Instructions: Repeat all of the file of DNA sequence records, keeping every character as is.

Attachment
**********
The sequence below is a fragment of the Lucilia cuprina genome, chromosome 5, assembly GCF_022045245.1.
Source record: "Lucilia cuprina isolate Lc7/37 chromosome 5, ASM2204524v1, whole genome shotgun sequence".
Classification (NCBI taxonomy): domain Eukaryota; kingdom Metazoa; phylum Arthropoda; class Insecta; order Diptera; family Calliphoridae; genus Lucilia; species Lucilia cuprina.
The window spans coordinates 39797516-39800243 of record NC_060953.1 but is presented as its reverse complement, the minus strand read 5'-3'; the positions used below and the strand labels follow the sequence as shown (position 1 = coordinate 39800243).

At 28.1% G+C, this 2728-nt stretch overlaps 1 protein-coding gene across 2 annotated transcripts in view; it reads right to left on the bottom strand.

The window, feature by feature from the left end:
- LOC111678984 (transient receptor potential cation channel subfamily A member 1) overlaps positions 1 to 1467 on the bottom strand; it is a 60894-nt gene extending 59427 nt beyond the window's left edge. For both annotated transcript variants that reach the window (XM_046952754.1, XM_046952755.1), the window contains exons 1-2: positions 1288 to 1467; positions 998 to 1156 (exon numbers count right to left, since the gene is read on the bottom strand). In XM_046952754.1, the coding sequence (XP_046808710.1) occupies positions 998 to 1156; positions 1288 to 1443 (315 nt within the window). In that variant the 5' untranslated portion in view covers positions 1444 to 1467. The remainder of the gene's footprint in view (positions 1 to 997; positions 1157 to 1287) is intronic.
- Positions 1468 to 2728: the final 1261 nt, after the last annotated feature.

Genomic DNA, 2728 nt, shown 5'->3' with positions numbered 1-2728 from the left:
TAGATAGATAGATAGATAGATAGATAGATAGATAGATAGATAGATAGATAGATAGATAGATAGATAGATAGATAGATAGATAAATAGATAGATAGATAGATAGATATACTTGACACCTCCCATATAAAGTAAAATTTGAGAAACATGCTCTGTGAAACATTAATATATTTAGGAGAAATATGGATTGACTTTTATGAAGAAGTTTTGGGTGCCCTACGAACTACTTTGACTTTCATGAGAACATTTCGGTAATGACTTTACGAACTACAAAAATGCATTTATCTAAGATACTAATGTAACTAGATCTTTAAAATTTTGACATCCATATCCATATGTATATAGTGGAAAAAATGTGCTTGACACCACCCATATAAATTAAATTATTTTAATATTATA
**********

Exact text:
The sequence below is a fragment of the Lucilia cuprina genome, chromosome 5, assembly GCF_022045245.1.
Source record: "Lucilia cuprina isolate Lc7/37 chromosome 5, ASM2204524v1, whole genome shotgun sequence".
Classification (NCBI taxonomy): domain Eukaryota; kingdom Metazoa; phylum Arthropoda; class Insecta; order Diptera; family Calliphoridae; genus Lucilia; species Lucilia cuprina.
The window spans coordinates 39797516-39800243 of record NC_060953.1 but is presented as its reverse complement, the minus strand read 5'-3'; the positions used below and the strand labels follow the sequence as shown (position 1 = coordinate 39800243).

At 28.1% G+C, this 2728-nt stretch overlaps 1 protein-coding gene across 2 annotated transcripts in view; it reads right to left on the bottom strand.

The window, feature by feature from the left end:
- LOC111678984 (transient receptor potential cation channel subfamily A member 1) overlaps positions 1 to 1467 on the bottom strand; it is a 60894-nt gene extending 59427 nt beyond the window's left edge. For both annotated transcript variants that reach the window (XM_046952754.1, XM_046952755.1), the window contains exons 1-2: positions 1288 to 1467; positions 998 to 1156 (exon numbers count right to left, since the gene is read on the bottom strand). In XM_046952754.1, the coding sequence (XP_046808710.1) occupies positions 998 to 1156; positions 1288 to 1443 (315 nt within the window). In that variant the 5' untranslated portion in view covers positions 1444 to 1467. The remainder of the gene's footprint in view (positions 1 to 997; positions 1157 to 1287) is intronic.
- Positions 1468 to 2728: the final 1261 nt, after the last annotated feature.

Genomic DNA, 2728 nt, shown 5'->3' with positions numbered 1-2728 from the left:
TAGATAGATAGATAGATAGATAGATAGATAGATAGATAGATAGATAGATAGATAGATAGATAGATAGATAGATAGATAGATAAATAGATAGATAGATAGATAGATATACTTGACACCTCCCATATAAAGTAAAATTTGAGAAACATGCTCTGTGAAACATTAATATATTTAGGAGAAATATGGATTGACTTTTATGAAGAAGTTTTGGGTGCCCTACGAACTACTTTGACTTTCATGAGAACATTTCGGTAATGACTTTACGAACTACAAAAATGCATTTATCTAAGATACTAATGTAACTAGATCTTTAAAATTTTGACATCCATATCCATATGTATATAGTGGAAAAAATGTGCTTGACACCACCCATATAAATTAAATTATTTTAATATTATA